Blowing snow forced dozens of drivers in Dufferin County out of their vehicles and into temporary shelters on Friday night.
More than 400 people were sent from their stranded cars to warming centres as firefighters and police rescued them after wintry conditions cut visibility on the roads and threatened to trap motorists inside of their cars.
“People couldn’t see in front of them, they were calling 911, they literally didn’t know where they were, they were lost in the snow and it makes it extremely scary because you don’t know if someone is going to run into the back of you or rear-end your car.” said OPP Const. Paul Nancekivell.
The stranded travellers spent the night at either a fire hall in the township of Mulmur or at a nearby community centre, said Mulmur-Melancthon Fire Department Chief Jim Clayton.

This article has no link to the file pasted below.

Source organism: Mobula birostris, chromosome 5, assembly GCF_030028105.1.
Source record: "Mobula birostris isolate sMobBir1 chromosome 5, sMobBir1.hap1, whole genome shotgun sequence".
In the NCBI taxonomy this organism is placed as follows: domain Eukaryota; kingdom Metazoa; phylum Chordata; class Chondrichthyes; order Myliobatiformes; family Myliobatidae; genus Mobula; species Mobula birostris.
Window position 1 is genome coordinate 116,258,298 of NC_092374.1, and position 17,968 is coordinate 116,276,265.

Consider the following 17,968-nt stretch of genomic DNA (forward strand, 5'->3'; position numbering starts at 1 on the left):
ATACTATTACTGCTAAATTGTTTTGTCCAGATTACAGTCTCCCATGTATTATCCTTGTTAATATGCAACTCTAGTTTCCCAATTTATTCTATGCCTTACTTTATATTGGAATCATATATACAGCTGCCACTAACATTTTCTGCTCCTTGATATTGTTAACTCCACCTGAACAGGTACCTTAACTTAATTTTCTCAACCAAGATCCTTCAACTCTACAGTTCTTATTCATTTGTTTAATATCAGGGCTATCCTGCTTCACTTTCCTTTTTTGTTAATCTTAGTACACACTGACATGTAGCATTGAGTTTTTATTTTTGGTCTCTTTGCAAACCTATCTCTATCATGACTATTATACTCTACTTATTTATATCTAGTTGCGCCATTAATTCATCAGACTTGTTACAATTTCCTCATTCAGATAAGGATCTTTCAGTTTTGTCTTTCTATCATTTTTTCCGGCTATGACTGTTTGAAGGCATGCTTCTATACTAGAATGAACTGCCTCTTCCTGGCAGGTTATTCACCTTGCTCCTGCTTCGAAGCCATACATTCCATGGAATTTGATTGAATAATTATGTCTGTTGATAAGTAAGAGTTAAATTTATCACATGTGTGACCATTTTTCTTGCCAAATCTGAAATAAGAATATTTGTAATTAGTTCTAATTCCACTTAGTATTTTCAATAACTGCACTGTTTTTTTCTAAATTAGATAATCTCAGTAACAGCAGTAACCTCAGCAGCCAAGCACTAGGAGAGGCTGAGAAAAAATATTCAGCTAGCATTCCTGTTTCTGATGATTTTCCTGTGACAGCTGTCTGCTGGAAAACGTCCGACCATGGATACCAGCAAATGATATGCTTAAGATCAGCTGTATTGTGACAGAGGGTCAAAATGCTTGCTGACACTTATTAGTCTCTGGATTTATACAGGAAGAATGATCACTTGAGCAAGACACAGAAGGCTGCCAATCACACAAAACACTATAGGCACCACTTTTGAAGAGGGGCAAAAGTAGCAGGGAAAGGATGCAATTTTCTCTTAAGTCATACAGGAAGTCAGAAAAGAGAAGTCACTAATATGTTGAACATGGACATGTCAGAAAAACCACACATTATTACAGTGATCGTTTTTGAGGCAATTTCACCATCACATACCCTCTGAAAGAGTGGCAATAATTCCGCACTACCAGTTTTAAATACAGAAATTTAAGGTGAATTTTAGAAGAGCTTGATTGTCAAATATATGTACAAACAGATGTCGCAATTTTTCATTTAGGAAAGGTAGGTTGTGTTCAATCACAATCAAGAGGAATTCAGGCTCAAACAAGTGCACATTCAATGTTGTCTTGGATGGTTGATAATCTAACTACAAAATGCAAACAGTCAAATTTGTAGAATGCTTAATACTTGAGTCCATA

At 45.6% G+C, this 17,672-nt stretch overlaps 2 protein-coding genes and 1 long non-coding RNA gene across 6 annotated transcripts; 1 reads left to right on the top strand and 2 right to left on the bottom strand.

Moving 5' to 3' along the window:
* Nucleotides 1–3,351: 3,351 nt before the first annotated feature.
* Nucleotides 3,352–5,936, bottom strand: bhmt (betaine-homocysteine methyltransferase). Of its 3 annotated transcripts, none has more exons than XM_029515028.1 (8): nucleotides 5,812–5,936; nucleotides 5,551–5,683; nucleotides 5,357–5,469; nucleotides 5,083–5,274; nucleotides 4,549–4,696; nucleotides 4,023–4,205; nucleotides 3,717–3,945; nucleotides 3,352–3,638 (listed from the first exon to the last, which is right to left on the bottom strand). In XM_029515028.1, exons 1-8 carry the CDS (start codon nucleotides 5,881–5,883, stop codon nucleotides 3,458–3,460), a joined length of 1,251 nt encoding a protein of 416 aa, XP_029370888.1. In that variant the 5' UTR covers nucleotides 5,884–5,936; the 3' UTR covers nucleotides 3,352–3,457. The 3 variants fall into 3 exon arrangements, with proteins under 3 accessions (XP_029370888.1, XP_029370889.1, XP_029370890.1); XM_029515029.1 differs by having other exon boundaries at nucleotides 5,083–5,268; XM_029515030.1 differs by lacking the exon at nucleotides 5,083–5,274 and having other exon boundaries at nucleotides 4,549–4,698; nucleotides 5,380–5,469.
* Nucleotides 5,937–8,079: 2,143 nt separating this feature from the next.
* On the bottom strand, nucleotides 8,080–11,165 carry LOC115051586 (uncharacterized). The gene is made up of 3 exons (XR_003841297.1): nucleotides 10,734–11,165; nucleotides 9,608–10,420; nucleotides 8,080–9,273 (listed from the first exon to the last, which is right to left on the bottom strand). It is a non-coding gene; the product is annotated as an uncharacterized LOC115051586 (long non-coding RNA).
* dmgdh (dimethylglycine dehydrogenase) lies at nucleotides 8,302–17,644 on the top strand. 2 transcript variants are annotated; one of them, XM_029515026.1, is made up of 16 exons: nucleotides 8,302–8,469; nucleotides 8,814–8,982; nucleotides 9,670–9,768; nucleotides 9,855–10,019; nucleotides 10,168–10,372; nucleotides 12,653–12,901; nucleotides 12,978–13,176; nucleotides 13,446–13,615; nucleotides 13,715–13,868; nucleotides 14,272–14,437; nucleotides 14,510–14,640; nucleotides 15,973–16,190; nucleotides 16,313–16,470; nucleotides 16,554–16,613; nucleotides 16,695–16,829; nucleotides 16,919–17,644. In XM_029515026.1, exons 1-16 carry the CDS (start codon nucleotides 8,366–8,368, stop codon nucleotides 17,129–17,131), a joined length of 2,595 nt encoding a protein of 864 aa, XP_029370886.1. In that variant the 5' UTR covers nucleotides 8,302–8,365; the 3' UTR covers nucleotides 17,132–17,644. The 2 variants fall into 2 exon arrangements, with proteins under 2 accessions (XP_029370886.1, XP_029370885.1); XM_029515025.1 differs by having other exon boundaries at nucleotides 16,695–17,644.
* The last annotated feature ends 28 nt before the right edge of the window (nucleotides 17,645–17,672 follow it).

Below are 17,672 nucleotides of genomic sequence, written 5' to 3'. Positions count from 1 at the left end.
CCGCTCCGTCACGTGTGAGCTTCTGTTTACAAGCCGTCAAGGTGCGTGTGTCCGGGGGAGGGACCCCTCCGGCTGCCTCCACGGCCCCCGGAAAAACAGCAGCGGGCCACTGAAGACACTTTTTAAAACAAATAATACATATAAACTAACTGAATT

Around 10:30 a.m. on Saturday, the firefighters were in the process of returning some drivers to their vehicles.
Jane Yonge was finally returned to her car after 20 hours.
“Snow came over and then I got stuck,” Yonge said. “It was a total whiteout and I consciously decided to pull a little bit more to the right to avoid any oncoming stuff just got mired in snow and there was no way I was getting out.”
Tow trucks are still assisting the fire department by extracting some cars from snow drifts.
“I’ve never seen it like this before in 24 years,” said Joe McEwan, who drives a tow truck.
Clayton said road closures were in effect in parts of Dufferin and Grey counties.
Highway 124 was closed from Shelburne to Singhampton, but has since reopened.